In Lower Saxony, the two major parties have positioned themselves for the upcoming state elections on October 9th.

The SPD elected Prime Minister Stephan Weil (SPD) in Hildesheim with 100 percent of the votes as the top candidate.

The 63-year-old lawyer has ruled in Hanover since 2013. In polls, Weil's SPD state association has so far been ahead of the CDU of Economics Minister Bernd Althusmann, who sees himself on the upswing thanks to the successes in Schleswig-Holstein and North Rhine-Westphalia.

Reinhard Bingener

Political correspondent for Lower Saxony, Saxony-Anhalt and Bremen based in Hanover.

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The SPD has identified inflation concerns as one reason for the defeats.

In Hildesheim, Chancellor Olaf Scholz (SPD) referred to the agreed relief of 30 billion euros, which the citizens would soon notice.

The Lower Saxony SPD, however, calls for further steps.

Weil said the issue was "highly sensitive" and the planned reliefs were insufficient.

The "high point of the inflation wave" is just around the corner, and it is "the task of the SPD to look very closely to see whether the burdens are distributed correctly".

Many pensioners are "on the battlefield" because no energy money is provided for them.

"I think the question is justified," said Weil, also referring to the situation of students.

Weil said he was "in very nice talks with our federal government" and would "fight hard" for more government aid.

Head-to-head race with the CDU?

Another defining topic in Hildesheim was the war in Ukraine.

The chancellor used his appearance to explain his course of "prudence" again.

Weil said there was a "large social majority" for Scholz's cautious course.

He indirectly criticized demands from the CDU, FDP and Greens for more arms deliveries to Ukraine: "Just imagine for a second that the Chancellor's name was Friedrich Merz and his Defense Minister Toni Hofreiter - you wouldn't sleep because of worry! "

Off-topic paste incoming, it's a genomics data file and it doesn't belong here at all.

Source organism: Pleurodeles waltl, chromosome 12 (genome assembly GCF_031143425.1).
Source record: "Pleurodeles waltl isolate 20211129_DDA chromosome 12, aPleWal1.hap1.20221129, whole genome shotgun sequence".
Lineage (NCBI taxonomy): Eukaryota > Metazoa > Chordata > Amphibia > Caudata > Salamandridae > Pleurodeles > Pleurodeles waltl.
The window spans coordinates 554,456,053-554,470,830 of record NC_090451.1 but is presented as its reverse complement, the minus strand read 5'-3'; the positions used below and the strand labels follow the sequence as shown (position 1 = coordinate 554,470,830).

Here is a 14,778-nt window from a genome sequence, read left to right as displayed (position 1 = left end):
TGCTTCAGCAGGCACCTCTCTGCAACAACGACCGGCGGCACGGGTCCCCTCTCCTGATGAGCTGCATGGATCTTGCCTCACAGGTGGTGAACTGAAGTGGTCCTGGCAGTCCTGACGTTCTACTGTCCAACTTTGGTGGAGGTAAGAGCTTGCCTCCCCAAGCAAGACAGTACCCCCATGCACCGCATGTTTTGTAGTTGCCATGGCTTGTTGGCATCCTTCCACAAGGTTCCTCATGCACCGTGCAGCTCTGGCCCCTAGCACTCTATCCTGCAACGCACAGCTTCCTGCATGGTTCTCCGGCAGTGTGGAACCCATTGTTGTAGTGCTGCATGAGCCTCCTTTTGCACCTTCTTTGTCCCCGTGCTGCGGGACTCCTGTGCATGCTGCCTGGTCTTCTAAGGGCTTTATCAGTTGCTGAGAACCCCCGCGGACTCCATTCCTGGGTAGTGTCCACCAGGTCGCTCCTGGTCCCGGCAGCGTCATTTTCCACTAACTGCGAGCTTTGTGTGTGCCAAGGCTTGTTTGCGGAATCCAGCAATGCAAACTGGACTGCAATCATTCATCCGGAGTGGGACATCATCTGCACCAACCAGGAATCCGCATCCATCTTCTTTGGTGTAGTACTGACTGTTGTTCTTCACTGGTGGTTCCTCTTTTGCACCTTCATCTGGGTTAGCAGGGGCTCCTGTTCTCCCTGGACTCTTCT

With a view to his pro-Russia stance in recent years, Weil said that he himself, like the entire SPD, had underestimated Putin's aggressiveness.

That is a "justified criticism".

However, each party should sweep their own front door;

the current "double standards and hypocrisy" of other parties is "intolerable".

The announced withdrawal of Gerhard Schröder from the supervisory board of the Russian energy company Rosneft was not an issue in the speeches by Scholz and Weil.

However, when asked, the Federal Chancellor said that he "takes note of" Schröder's decision, but that further steps must follow.

Weil said Schröder's withdrawal was correct, but came too late.

Stephan Weil's speech revealed his election campaign strategy: The SPD is primarily promoting itself with social projects, which include the establishment of a state housing association, tablets for all schoolchildren and a continued decentralized hospital landscape.

The focus of the election campaign will be Weil, who has high approval ratings, as well as the established ministers Olaf Lies (Environment/Energy) and Boris Pistorius (Interior).

In addition, Weil also relies on his new Minister of Health, Daniela Behrens, whom he described as the "shooting star" of Lower Saxony politics.

The CDU top candidate Althusmann described the SPD as "used up" at the weekend.

He assumes a "head-to-head race" for October 9th.

At its meeting in Bad Nenndorf, the CDU in Lower Saxony decided for the first time on a list made up of men and women in a zippered format.

Four young and rather inexperienced female politicians occupy the first ten places, while established men in state politics have to rank further behind.